No news is definitely not good news when you’re a team looking to improve its roster on the eve of the BC Hockey roster deadline.Leaf coach Dave McLellan said “it’s pretty slow our there.”“I’ve basically been in contact with every team in the league, but it seems everyone is holding their cards pretty close to their chest,” McLellan told The Nelson Daily prior to practice Thursday.McLellan said he’s a little upset at the way business is done in the Kootenay International Junior Hockey League after seeing what he felt was a done deal fall by the wayside.The potential deal was with a team outside the Murdoch Division.“I did a favour for a team on the premise of what I thought would be a deal later in the year, but that fell through,” McLellan lamented.Junior teams, including those in the KIJHL teams have until Saturday (January 10) to finalize their rosters for the playoff run.Nelson has a few cards remaining to acquire players. McLellan was hopeful to land another defenceman and top six forward through deals.Injuries continue to hamper LeafsThe Nelson Leafs continue to look more like a Mash Unit than a hockey team as the Green and White prepare for a home-and-home series against Spokane Braves beginning Saturday at the NDCC Arena.Leafs defenceman Patrick Croome remains on the injury list while forward Michael Rand is out with the flu.McLellan said he is waiting also on status of forward Nolan Percival.As for forward Dylan Williamson, he gets the cast of his injured hand but won’t play while Blair Andrews is also not expected back until next weekend.“Hopefully we can use a few Aps (affiliate players) from the Kootenay Ice to help fill out the roster,” he said.Both goalies on deck for Spokane seriesMcLellan said both goalies, Adam Maida and Joey Karrer are available to play.Karrer saw his first action after the Christmas break in Sunday’s loss to 100 Mile House after overcoming a severe bout with the flu.“I thought Joey played pretty good Sunday considering it was his first game in a long time,” McLellan said.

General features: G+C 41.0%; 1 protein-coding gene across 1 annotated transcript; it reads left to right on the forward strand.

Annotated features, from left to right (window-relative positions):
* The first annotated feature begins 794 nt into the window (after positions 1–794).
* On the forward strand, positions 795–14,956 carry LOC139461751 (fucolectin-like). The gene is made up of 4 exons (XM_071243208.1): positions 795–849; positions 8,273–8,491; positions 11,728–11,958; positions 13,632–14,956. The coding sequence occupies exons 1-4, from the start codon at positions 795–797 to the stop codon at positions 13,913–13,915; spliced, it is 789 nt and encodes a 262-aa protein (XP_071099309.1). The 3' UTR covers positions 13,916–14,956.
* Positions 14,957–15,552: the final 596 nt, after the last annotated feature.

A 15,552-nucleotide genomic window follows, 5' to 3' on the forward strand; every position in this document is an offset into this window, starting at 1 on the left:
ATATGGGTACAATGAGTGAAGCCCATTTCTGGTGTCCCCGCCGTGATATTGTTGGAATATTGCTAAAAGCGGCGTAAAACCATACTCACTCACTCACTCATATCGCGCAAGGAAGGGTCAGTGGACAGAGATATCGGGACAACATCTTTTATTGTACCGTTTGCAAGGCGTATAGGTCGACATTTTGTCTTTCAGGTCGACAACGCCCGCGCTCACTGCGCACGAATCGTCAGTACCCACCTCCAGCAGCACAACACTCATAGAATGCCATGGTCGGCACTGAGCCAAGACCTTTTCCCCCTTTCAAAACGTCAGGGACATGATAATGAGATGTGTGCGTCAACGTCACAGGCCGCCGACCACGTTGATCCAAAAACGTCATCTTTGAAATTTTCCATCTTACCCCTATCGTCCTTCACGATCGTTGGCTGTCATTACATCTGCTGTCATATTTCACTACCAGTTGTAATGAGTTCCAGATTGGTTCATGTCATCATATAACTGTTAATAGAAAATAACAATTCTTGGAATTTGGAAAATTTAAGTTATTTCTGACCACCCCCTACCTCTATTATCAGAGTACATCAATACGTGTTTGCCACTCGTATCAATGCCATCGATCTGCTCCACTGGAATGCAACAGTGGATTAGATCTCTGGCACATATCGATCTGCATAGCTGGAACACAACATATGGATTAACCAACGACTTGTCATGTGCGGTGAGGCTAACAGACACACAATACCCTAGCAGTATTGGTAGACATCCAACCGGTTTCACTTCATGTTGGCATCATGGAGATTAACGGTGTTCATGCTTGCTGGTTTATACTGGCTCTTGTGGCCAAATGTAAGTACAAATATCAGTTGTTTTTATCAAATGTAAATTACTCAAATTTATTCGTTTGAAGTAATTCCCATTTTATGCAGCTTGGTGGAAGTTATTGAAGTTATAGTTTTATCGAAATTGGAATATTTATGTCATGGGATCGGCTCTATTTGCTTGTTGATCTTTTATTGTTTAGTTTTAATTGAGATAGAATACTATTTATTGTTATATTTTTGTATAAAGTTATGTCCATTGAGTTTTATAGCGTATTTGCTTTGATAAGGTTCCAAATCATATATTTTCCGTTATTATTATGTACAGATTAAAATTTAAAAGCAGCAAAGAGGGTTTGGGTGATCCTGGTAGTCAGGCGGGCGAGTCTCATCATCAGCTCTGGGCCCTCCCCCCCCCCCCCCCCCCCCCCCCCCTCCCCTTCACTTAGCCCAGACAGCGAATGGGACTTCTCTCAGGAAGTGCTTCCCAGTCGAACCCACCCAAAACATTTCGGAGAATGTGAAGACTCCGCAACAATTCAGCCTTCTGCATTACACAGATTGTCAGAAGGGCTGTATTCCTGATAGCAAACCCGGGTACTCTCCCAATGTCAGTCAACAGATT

GORMLEY WORKS ‘VERY WELL’ FOR SHAM Under Triple Crown-winning jockey Victor Espinoza, Gormley, winner of the Grade I FrontRunner Stakes Oct. 1, worked five furlongs at 9 o’clock Monday morning on a “good” main track in 1:00.60 for Saturday’s Grade III Sham Stakes at one mile, the first major steppingstone on the West Coast to the $1 million Santa Anita Derby on April 8.“I thought he went very well,” said John Shirreffs, who trains the bay colt sired by Malibu Moon out of the Bernstein mare Race to Urga. “He raced in company all the way around with Cool Samurai. He went very nice.”Cool Samurai also was timed in 1:00.60.Owned by Jerry and Ann Moss of Zenyatta fame, Gormley has not raced since the Breeders’ Cup Juvenile on Nov. 5 when he was seventh after bobbling at the start of the 1 1/16-mile race and went four wide from his number seven post position in a field of 11.In addition to Gormley, Sham probables include American Anthem, Blabimir, Colonel Samsen and Term of Art.There were only 32 recorded works on the main track Monday, while nine were recorded on the training track, which was labeled “fast.” CONQUEST DADDYO DEBUTS FOR TEAM SADLERJohn Sadler has newly acquired Conquest Daddyo set to run in Saturday’s Grade II, $200,000 San Gabriel Stakes scheduled for 1 1/8 miles on turf.“We got him out of the Conquest Stables’ dispersal sale in November,” said Sadler, who now trains the four-year-old Scat Daddy colt for principal owners Kosta and Peter Hronis. “He’s a stakes winner in Canada, trained well and had a good work last week (seven furlongs in 1:26.80), and we’re anxious to get him started.”Bred in Canada where he formerly was trained by multiple Sovereign Award winner Mark Casse, Conquest Daddyo has a 3-1-1 record from 10 starts with earnings of $311,891.Sadler added that champion three-year-old filly of 2015 Stellar Wind “is on the track every day and will start breezing later this month,” with the Grade I Santa Margarita Stakes March 18 as a major objective.Probable for the San Gabriel: Flamboyant, no rider; Itsinthepost, no rider; Perfectly Majestic, Victor Espinoza; Ring Weekend, Drayden Van Dyke; and Twentytwentyvision, Mike Smith. GORMLEY BREEZES FOR GRADE III SHAM STAKES‘DADDYO’ COOL FOR THE GRADE II SAN GABRIELCADET RONI READY FOR GRADE III LAS CIENEGAS$12 MILLION PEGASUS NEXT FOR MIDNIGHT STORM? CADET RONI EYES GRADE III LAS CIENEGASWith the weatherman playing havoc and conditions ranging from sunshine to rain seemingly minutes apart in recent days, trainer Mark Glatt plans to enter Cadet Roni in Saturday’s Grade III Las Cienegas Stakes scheduled for about 6 ½ furlongs on the hillside turf course, even though she has never run on the course.“I think she’ll run good down the hill, but if weather intervenes, she’s very good in the mud,” Glatt said, “so we’re going to take a shot in the race whichever way it goes.”Cadet Roni, a five-year-old daughter of 2008 Santa Anita Derby winner Colonel John, was bred by WinStar Farm and is owned by long-time Glatt clients Al and Sandee Kirkwood.She won the restricted Wishing Well Stakes at Santa Anita last January and was third in the Grade III Las Flores in her most recent start 10 months ago, last March 20.Probable for the Las Cienegas: Cadet Roni, Rafael Bejarano; Paquita Coqueta, Flavien Prat; Prize Exhibit, Mike Smith; and Rapid Rhythm, Kent Desormeaux.Paquita Coqueta worked four furlongs on the main track in 47.80 for Richard Mandella. $12 MILLION PEGASUS WEIGHED FOR VERSATILE MIDNIGHT STORMMidnight Storm, at home on any surface, could make his next start in the $12 million Pegasus World Cup Invitational at Gulfstream Park on Jan. 28, although as of this morning, no decision had been rendered.“So far, so good,” trainer Phil D’Amato said Monday, less than 24 hours after the six-year-old son of Pioneerof the Nile rolled to a 1 ¼-length victory as the 3-5 favorite in Sunday’s Grade II San Pasqual Stakes.“We took him out this morning and gave him a little jog and he’s no worse for wear,” D’Amato said. “We’ll see (about the Pegasus).“We’ll probably know more in the next couple days. We’re just going to get a better line on him and how much this last race took out of him and go from there.”Midnight Storm has earned $1,461,110 from 10 wins, three seconds and a third in 21 starts, seven on turf, one on dirt and two on wet/fast surfaces where he is unbeaten. FINISH LINES: Probable for next Sunday’s Grade II, $200,000 Santa Ynez Stakes for three-year-old fillies at seven furlongs: It Tiz Well, no rider; Miss Sunset, no rider; Princess Karen, Rafael Bejarano; Resilient Humor, Kent Desormeaux; Shane’s Girlfriend, Flavien Prat; and Unique Bella, Mike Smith . . . Monday morning Keith Desormeaux was still basking in the glow of Decked Out‘s pulsating nose victory in Saturday’s Grade I American Oaks, with no word on the next race for the chestnut daughter of Street Boss. “We’re still celebrating,” the trainer said, “but the Grade I puts her in another category. The owners are probably thinking about a breeding career eventually, but she’s a very sound horse and the immediate plans are for her to continue racing. We had an amazing year in 2016, but Texas Red kicked everything off for us when he won the Breeders’ Cup Juvenile in 2014. It’s got to end sometime, but we’re sure going to appreciate it while it lasts.” . . . Trainer Terry Knight, who saddled Big Energy in Sunday’s fourth race, has 12 head on hand at Los Alamitos for the Santa Anita meet. Knight had been training out of Pleasanton, but since the Bay Area track’s stable area closed last month, he moved his stock south, where he had been a mainstay until 1995 when he went to Northern California . . . Santa Anita will be dark for live racing Tuesday through Thursday. Live racing resumes Friday, Jan. 6, at 1 p.m. Admission gates open at 11 a.m. . . . Infobedad‘s 26 ½-length victory in Sunday’s sixth race is believed to be the largest winning margin ever at Santa Anita. “It’s the biggest I remember,” said Equibase chart caller Mike Schneider, at the helm since 1993. Tammy Boag, who has been handling photo finishes for Plusmic since 2009, said it was the largest during her time. Infobedad, a six-year-old Argentine-bred horse owned by Hronis Racing, trained by John Sadler and ridden by Tyler Baze, covered 1 1/8 miles under 122 pounds in 1:48.26 in a field of six $25,000 claimers . . . Players wishing to gain a seat in the 2017 National Handicapping Championship Challenge in Las Vegas Jan. 7 or get a head start in the 2018 event can buy into Santa Anita’s Players Choice contest for $500. The top five finishers in the Players Choice competition will have their pick of a 2017 or 2018 NHC Challenge entry. Cash prizes will be awarded to the top four Players Choice finishers: $10,000, $2,500, $1,500 and $1,000. For further information, visit santaanita.com/contest.